Canada’s Crude Problem: Lots of Oil With Nowhere to Go

Trapped in the country, Canadian oil has never been cheaper compared with U.S. prices



Canada, the world’s fourth-largest producer of crude oil, missed out on a recent global recovery in energy prices, and is now taking it on the chin as prices fall.

Crude prices in Canada briefly dropped below $16 a barrel on Friday, after a U.S. federal judge blocked construction of a key pipeline needed to transport oil from Alberta to Nebraska.

That means Canadian crude is going for a fraction of supplies elsewhere, even as U.S. prices have tumbled 21% from last month’s highs to about $60 a barrel. In October, Canadian crude traded at its largest-ever discount to U.S. oil of more than $51, according to S&P Global Platts.

Crude ConundrumCanadian oil prices have fallen below $20 abarrel even as global prices reached multi-year highs. Western Canadian SelectSource: S&P Global Platts.a barrelDec. ’16Oct. ’17Aug. ’1801020304050$60

Because of the steep discount, Canadian producers are leaving 40 million Canadian dollars, or $30.65 million, a day on the table, according to an estimate from Alberta’s finance department. Energy accounts for nearly 11% of the country’s nominal GDP, according to government figures.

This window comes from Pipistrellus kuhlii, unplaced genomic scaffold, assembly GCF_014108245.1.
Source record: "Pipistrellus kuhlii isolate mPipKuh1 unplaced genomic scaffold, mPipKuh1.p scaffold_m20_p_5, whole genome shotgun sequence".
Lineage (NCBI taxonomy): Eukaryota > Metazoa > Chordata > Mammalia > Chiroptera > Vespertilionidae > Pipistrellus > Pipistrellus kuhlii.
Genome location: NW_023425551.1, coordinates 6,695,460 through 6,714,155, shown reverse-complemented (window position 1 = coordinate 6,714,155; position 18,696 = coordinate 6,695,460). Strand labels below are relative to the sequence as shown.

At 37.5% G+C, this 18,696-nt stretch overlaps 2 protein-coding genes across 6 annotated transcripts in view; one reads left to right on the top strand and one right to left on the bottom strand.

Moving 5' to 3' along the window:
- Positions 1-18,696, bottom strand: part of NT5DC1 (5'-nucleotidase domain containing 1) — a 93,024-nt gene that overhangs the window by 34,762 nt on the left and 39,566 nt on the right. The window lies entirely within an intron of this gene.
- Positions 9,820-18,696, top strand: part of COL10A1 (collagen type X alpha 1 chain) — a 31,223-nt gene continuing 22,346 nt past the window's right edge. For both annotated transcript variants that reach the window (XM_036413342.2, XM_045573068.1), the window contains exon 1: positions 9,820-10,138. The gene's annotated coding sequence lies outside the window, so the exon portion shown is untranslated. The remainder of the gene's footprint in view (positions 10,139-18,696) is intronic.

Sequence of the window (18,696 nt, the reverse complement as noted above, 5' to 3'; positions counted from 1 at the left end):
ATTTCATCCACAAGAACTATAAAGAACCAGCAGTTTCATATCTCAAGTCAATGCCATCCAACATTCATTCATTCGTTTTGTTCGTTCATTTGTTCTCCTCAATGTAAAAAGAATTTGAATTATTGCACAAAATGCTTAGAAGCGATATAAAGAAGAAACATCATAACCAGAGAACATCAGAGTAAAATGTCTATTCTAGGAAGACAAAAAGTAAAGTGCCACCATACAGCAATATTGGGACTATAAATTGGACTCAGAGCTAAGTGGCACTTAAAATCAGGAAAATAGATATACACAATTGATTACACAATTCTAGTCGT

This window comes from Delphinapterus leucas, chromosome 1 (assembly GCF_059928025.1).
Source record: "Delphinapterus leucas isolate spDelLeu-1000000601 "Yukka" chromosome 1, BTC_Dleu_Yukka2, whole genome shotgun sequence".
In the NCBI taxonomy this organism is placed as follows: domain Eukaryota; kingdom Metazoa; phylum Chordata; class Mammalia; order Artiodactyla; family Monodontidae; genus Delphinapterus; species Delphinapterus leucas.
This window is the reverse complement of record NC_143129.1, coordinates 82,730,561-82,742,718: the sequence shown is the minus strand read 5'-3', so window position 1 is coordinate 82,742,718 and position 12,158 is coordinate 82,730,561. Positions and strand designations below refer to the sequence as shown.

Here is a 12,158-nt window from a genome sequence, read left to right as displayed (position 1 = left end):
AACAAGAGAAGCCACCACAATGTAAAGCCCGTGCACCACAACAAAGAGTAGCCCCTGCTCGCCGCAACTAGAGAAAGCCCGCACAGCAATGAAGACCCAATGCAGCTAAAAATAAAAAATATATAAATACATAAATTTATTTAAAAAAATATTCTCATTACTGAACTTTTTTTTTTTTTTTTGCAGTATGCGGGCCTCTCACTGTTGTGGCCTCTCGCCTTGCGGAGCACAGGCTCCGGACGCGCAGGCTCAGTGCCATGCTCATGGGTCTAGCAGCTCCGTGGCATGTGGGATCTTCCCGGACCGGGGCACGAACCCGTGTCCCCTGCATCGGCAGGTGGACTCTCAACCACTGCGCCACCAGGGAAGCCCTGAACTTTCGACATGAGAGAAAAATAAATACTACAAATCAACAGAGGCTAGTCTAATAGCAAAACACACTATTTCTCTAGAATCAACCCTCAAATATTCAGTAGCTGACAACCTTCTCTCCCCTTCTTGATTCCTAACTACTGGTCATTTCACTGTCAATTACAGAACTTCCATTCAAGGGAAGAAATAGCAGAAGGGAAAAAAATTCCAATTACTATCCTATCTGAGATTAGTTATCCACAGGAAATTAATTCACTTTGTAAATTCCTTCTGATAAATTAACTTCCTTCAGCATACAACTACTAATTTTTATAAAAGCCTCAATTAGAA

Earlier this year, higher demand for fuel, coupled with lower production from major exporters, pushed oil prices to four-year highs. U.S. oil prices rose to $76 in early October, while Brent, the global benchmark, briefly surpassed $86.

But congested pipelines and rails have prevented Canada from getting its oil to market, and analysts say storage facilities in Edmonton and Hardisty, Alberta, are brimming over with barrels.

“At $85 Brent, it certainly didn’t feel like a bull market in Calgary,” said Matt Murphy, an associate at Tudor, Pickering, Holt & Co. in Canada.

The Canadian market was dealt a fresh blow Thursday, when a federal judge ruled that TransCanada Corp. couldn’t advance its Keystone XL pipeline without a supplemental environmental review. Completed, the pipeline would carry up to 830,000 barrels a day to Nebraska, where it could then be carried to the Gulf Coast.

A TransCanada spokesman said the company is reviewing Thursday’s ruling and reiterated the company’s support for the project.

Meanwhile, Canada is producing more oil than ever. According to the International Energy Agency, Canadian production climbed to a record 5.3 million barrels a day in August.

Many producers ramped up crude output as prices rose, only to find that the infrastructure needed to move it couldn’t keep up.

“If everybody grows, then everybody needs a new pipeline,” said Rusty Braziel, a former trader and principal consultant at RBN Energy LLC. “Growth has just come on so much more quickly than most people were predicting.”

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